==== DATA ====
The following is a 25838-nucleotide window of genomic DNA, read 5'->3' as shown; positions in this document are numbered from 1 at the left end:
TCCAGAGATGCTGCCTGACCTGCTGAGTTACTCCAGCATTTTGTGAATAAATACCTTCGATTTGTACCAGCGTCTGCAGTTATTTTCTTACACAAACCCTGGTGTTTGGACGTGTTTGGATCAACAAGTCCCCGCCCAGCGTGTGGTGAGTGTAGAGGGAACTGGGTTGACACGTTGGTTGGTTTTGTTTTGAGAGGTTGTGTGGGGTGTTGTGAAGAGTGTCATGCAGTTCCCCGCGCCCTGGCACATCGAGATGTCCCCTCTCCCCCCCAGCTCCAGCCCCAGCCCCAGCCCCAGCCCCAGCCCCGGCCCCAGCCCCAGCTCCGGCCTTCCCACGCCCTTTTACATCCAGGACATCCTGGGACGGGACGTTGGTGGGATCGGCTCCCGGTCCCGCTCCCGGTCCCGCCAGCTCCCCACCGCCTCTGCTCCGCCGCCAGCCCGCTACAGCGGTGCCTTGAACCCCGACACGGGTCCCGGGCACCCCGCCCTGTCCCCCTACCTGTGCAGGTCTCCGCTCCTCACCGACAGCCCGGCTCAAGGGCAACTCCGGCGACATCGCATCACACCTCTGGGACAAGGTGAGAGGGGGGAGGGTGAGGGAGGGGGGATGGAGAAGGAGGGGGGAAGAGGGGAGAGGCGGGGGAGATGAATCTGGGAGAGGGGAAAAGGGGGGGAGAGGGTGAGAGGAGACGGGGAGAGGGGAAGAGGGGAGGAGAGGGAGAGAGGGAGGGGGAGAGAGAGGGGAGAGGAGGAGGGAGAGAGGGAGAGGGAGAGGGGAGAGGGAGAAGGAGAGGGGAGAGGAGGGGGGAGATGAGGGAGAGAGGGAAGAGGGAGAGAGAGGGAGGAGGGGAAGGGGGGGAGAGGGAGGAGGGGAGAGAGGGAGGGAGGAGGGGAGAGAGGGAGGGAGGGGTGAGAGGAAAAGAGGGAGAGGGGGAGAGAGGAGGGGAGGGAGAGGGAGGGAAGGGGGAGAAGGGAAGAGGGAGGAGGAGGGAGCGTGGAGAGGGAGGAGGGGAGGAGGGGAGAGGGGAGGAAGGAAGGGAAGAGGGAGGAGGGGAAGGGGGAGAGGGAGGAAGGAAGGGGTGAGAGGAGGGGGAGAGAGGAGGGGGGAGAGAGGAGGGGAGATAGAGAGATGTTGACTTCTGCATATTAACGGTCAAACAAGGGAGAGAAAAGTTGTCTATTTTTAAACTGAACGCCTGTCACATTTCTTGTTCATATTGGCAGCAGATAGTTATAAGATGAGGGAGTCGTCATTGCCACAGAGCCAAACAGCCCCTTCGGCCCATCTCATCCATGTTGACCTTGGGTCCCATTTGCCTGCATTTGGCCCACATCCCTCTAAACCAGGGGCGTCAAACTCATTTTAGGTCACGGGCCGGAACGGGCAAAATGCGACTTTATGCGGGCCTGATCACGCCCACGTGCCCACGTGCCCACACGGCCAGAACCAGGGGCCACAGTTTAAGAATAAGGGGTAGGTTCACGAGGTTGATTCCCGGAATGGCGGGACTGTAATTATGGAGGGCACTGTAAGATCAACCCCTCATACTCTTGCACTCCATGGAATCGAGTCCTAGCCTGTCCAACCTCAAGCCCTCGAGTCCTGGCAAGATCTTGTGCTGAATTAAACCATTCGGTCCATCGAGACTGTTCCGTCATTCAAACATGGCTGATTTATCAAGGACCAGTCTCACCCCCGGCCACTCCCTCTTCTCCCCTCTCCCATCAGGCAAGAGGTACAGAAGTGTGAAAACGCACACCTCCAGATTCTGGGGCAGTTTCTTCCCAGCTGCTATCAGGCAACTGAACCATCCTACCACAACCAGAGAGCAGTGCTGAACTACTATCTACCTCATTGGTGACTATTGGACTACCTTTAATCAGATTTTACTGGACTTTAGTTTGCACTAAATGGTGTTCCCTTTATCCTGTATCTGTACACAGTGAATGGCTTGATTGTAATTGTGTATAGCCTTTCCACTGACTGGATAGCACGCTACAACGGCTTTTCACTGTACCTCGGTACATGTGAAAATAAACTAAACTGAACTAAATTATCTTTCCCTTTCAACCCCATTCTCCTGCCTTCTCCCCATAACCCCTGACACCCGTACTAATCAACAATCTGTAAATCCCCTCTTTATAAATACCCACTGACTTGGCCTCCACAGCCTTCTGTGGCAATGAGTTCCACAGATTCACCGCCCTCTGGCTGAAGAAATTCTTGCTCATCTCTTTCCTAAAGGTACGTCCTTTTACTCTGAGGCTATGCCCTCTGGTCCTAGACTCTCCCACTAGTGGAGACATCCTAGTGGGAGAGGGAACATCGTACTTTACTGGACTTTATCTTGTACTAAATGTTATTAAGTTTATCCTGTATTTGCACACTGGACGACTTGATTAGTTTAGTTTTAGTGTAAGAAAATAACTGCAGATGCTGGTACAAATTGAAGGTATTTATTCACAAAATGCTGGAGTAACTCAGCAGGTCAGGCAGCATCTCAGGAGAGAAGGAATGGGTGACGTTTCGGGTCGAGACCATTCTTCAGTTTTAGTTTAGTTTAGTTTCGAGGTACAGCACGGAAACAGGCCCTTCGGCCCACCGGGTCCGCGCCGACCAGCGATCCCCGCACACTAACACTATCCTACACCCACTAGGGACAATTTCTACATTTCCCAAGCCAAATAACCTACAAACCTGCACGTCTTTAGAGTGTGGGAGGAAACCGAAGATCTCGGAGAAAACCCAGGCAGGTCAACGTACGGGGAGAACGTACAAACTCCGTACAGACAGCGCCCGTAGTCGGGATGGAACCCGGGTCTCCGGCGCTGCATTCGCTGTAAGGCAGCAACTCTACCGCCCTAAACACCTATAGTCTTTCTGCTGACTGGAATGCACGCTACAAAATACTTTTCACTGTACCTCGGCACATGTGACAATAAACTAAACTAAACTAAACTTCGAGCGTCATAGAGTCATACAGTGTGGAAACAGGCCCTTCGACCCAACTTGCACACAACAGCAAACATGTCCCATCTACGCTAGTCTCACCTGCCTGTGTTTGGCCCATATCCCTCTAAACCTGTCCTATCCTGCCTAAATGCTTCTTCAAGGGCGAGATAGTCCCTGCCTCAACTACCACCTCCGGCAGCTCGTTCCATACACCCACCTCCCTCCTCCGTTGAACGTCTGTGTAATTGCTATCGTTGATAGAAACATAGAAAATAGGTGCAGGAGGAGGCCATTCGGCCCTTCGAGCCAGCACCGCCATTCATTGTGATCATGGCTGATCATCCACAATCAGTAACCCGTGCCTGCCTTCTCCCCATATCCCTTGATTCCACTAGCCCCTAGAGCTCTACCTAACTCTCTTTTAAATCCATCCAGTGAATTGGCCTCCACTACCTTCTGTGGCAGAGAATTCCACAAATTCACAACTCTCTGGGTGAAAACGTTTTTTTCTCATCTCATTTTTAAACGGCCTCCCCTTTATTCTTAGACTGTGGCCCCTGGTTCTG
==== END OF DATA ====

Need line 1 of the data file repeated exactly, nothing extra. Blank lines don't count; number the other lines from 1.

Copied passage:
The following is a 25838-nucleotide window of genomic DNA, read 5'->3' as shown; positions in this document are numbered from 1 at the left end: